As state leaders across the country consider how to increase student access to online learning, a new report by the Independence Institute outlines several important steps Colorado should take to insure digital education can flourish.
The most fundamental change recommended in “Online Course-Level Funding: Toward Colorado Self-Blended Secondary Learning Options,” authored by senior education policy analyst Ben DeGrow, is restructuring state school funding systems.
“Different students have different goals and motivations, and excel or need extra help in different subjects,” DeGrow observed. “No single provider—whether it’s a school district, charter school, or some accredited private program—can meet every student’s need in every area… Allowing the money to follow students to their chosen courses will be essential to ensuring that sort of change happens.”
Nearly 2 percent of the state’s students are currently enrolled in full-time online learning through 20 multi-district and 20 single-district programs. DeGrow argues access to online learning could be significantly expanded if the state enacts his recommendations.
The Utah Funding Model
The report notes the successes of other states in revamping funding formulas to make funding portable and expand online learning options. It focuses on Utah’s recent reforms in this regard.
Utah students can select from online courses offered from any public school across the state and learn from home or also at another brick-and-mortar school where they are still enrolled. State education dollars follow a student to a chosen course, but the provider doesn’t receive the full amount until the student completes the course successfully. Utah has the lowest per-pupil spending in the nation but roughly average student performance.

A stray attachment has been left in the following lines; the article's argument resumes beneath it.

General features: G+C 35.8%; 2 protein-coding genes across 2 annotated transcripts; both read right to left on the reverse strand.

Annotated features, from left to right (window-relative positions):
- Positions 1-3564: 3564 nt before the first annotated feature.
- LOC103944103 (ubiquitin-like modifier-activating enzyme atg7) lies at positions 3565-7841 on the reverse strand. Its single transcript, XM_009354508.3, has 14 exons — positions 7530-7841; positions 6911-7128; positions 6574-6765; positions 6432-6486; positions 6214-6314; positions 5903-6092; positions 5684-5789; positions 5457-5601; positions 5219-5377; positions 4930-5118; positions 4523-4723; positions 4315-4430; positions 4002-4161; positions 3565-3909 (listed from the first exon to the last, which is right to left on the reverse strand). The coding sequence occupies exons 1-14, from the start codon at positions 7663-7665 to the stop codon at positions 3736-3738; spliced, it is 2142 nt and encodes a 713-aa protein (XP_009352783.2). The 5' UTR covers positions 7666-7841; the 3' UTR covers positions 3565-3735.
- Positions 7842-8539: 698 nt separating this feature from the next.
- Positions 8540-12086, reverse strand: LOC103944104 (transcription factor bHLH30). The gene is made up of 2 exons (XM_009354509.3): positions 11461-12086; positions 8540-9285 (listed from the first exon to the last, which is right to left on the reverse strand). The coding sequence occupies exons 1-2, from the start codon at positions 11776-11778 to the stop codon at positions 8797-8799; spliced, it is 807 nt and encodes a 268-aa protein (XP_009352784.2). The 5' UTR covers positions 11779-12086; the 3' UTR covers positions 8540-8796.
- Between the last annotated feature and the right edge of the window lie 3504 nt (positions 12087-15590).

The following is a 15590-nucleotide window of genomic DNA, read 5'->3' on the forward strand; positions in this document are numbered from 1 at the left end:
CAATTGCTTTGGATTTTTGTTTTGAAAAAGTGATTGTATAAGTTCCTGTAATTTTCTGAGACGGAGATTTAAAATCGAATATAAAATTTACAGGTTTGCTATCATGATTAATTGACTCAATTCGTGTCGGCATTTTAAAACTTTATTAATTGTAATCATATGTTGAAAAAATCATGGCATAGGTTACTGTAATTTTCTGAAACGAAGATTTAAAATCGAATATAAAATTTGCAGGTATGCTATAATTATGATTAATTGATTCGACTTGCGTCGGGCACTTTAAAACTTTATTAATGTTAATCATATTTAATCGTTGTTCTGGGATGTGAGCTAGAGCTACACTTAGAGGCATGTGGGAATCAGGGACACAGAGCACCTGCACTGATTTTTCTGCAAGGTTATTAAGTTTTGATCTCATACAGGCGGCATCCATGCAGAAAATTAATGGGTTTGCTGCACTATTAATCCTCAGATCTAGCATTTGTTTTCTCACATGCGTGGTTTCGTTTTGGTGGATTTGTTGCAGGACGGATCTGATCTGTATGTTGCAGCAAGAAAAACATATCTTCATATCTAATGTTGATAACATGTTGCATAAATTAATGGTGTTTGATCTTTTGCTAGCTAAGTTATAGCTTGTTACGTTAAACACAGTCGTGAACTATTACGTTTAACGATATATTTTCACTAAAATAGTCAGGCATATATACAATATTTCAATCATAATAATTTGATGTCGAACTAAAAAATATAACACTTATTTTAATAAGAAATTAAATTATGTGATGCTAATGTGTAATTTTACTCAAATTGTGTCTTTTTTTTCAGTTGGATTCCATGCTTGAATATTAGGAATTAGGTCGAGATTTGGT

Utah’s system catapulted the state to first place on Digital Learning Now’s 2011 State Report Card, noted Robyn Bagley, board chair of Parents for Choice in Education
“The largest paradigm shift in the law is that the money follows the student to the course of their choice,” Bagley said. “Districts and charters could sit back and watch students take the dollars to another option, or they could create a dedicated online program of their own to compete. Many chose the latter.”
The majority of participating school districts partner with private companies to offer online courses, which reduces the “sticky controversies that often undermine such paradigm-shifting policies from ever coming to fruition” until viable solutions arise, she said.
In less than one year after creating this structure, online options for Utah high school students increased 585 percent and were available in every public school in the state.
One of the cornerstones of DeGrow’s report involves moving toward “backpack” funding, where a state’s education dollars attach to individual students and can be divided among several schools or course providers. The report says this would help provide parents purchasing power and expand online learning options for children.
“The U.S. is moving away from a system driven by residential assignment to a system where funding is driven by parental choice and student enrollment,” said Lisa Snell, director of education and child welfare at the Reason Foundation.
Backpack funding is particularly important to digital learning because it allows students to pick from a menu of online classes, she said.
“Virtual courses can engage students effectively by meeting them right where they are academically, connecting them to digital experiences that fill other parts of their lives, and advancing them at a pace that allows them to truly master the material,” DeGrow said. “If we create a policy environment that allows digital innovation to flourish, students will be much better able to carve a personalized path to learning success in ways scarcely imaginable not long ago.”
Recommended Policy Changes
The Independence Institute report recommends these policies to improve online learning access in Colorado:
- Change the student count system to reflect movement toward online learning during the school year;
- Create “fractional funding” beyond just full-time or half-time funding;
- Allow education money to follow each student to any education provider of their choice;
- Fund providers based on performance;
- Establish independent audits of providers;
- Establish a pilot program to win support for statewide implementation.
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